a combining module coupled to combine the N stream scrambling bits with N payload bits of the frame to produce a scrambled payload; and
a frame storage module coupled to store the scrambled payload and the synchronization bit.
10. The apparatus of claim 9, wherein the combining module comprises:
a modulo-2 adder coupled to add the N stream scrambling bits with the N payload bits of the frame.
11. The apparatus of claim 9 further comprises:
the first production module including a Synchronization Pseudo Random Number Generation (PRNG), where the Synchronization PRNG generates the synchronization bit and the state bits for the frame for other frame of the frames such that a new synchronization bit is generated for each of the frames and transitions to a new state from frame to frame; and
the second production module including a Scramble Pseudo Random Number Generation (PRNG), wherein the Scramble PRNG is initialized with the state bits and clocked N times per frame to generate the N stream scrambling bits.
12. The apparatus of claim 11, wherein the Synchronization Pseudo Random Number Generation comprises:
a continuously operating Maximum-Length Shift Register (MLSR) with primitive-polynomial feedback of degree m to produce a pseudo random binary sequence with period length 2m−1 that includes 2m-1 ones and 2m-1−1 zeros, wherein the state bits include m preceding output bits, and, within one period, m-tuple of the state bits cycles through 2m−1 non-zero binary m-tuples.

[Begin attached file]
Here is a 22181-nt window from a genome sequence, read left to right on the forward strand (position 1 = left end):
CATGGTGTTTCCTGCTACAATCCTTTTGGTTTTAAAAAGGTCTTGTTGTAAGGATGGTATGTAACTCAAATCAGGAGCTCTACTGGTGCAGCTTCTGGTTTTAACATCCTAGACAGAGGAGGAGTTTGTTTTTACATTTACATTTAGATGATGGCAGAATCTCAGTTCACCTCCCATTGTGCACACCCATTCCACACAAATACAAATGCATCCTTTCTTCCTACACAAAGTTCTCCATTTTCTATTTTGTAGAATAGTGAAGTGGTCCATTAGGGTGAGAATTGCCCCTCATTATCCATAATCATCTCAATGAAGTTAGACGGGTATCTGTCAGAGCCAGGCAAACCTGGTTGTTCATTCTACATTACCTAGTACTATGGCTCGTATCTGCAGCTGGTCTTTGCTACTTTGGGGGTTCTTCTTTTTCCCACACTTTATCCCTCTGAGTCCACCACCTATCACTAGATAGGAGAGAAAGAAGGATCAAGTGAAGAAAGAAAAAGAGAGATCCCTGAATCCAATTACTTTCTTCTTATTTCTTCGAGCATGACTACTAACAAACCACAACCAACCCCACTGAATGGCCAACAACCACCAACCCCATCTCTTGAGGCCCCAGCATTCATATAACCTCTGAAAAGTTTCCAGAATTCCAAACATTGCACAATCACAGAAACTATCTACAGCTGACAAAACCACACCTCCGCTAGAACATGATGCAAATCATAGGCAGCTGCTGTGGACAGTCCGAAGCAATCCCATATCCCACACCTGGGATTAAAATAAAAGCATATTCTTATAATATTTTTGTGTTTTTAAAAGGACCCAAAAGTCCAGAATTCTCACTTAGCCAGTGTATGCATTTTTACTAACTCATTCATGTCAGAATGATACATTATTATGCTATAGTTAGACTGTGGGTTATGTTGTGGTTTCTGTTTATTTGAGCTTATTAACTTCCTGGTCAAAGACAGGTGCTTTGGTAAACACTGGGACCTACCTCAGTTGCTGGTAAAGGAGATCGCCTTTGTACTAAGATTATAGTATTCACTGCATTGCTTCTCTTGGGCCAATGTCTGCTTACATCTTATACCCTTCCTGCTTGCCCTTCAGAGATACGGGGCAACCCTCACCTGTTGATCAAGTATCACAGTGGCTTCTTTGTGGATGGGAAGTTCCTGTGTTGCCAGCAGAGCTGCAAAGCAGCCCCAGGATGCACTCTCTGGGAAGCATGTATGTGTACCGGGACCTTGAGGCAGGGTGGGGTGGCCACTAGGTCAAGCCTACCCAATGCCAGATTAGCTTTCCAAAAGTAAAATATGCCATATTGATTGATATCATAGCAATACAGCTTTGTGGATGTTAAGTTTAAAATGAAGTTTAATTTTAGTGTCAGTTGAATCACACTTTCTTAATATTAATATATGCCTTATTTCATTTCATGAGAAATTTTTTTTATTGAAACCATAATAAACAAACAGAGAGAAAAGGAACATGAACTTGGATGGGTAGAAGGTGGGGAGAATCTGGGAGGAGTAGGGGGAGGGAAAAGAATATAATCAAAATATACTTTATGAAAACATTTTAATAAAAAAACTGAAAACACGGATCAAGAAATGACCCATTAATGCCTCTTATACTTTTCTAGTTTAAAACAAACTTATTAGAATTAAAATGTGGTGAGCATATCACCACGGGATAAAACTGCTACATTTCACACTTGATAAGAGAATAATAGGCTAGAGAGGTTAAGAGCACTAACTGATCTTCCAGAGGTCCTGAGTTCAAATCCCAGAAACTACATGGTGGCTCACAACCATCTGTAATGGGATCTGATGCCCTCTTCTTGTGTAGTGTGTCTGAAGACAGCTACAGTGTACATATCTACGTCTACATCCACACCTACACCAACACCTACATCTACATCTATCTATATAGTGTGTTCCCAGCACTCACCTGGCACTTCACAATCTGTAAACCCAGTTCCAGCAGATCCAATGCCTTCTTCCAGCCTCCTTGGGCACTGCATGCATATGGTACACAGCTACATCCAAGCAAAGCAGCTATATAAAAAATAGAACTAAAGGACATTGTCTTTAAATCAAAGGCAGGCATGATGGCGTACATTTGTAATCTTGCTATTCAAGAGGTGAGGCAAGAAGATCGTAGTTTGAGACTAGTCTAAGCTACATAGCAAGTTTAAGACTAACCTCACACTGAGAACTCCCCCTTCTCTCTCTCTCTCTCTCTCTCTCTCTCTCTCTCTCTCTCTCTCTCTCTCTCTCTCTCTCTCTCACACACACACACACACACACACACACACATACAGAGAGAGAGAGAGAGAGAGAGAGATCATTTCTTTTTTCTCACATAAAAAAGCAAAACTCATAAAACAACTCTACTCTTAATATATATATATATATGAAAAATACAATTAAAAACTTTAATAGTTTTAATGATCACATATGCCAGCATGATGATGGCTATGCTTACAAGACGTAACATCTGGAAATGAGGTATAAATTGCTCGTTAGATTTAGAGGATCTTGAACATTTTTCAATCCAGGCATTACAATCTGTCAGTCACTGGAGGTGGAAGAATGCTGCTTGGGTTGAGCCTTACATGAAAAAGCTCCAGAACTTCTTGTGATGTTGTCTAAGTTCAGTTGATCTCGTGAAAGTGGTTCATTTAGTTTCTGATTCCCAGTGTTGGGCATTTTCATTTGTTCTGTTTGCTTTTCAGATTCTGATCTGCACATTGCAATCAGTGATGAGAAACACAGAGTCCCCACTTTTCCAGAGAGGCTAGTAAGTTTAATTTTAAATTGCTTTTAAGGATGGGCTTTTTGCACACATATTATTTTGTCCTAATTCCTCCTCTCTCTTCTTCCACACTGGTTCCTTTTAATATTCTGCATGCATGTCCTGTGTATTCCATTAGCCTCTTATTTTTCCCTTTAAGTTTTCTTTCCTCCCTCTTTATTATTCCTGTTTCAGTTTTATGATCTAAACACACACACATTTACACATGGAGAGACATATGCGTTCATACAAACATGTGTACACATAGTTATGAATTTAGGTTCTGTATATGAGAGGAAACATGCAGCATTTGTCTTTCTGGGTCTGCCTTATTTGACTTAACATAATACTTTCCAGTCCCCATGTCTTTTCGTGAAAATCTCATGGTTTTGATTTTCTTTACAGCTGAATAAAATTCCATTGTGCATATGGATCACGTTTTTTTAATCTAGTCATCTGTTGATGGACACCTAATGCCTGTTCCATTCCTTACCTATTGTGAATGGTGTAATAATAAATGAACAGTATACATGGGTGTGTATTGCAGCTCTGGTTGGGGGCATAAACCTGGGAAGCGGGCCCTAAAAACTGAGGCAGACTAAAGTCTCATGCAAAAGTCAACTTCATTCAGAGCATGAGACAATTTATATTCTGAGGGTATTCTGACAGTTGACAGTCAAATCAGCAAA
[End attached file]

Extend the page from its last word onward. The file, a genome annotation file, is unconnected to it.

13. The apparatus of claim 11, wherein the Scramble Pseudo Random Number Generation comprises:
a continuously operating Maximum-Length Shift Register (MLSR) with primitive-polynomial feedback of degree m to produce a pseudo random binary sequence with period length 2m−1 that includes 2m-1 ones and 2m-1−1 zeros, wherein m state bits include m preceding output bits, and, within one period, m-tuple of the m state bits cycles through 2m−1 non-zero binary m-tuples.
14. The apparatus of claim 11, wherein the Scramble Pseudo Random Number Generation further functions to:
initialize at a starting point of subsequence of the N scrambling bits within a 2m2-1-periodic sequence in accordance with a continuous operation, where, for given primitive polynomials, transfer of the state bits from the Synchronization Pseudo Random Number Generation to the Scramble Pseudo Random Number Generation occurs in a manner such that the subsequences of the N scrambling bits start at pseudo-randomly distributed starting points, which including the starting point.
15. The apparatus of claim 11, wherein the Synchronization Pseudo Random Number Generation further functions to:
reverse order of the state bits transferred to the Scramble Pseudo Random Number Generation when the given primitive polynomials includes two primitive polynomials that are identical with degree m;
generate a 2m−1-periodic sequence; and
produce the subsequences of length N starting at pseudo-randomly distributed points within the 2m−1-periodic sequence, wherein the state bits cycle through 2m−1 non-zero binary m-tuples and length-N subsequences includes 2m−1 starting points.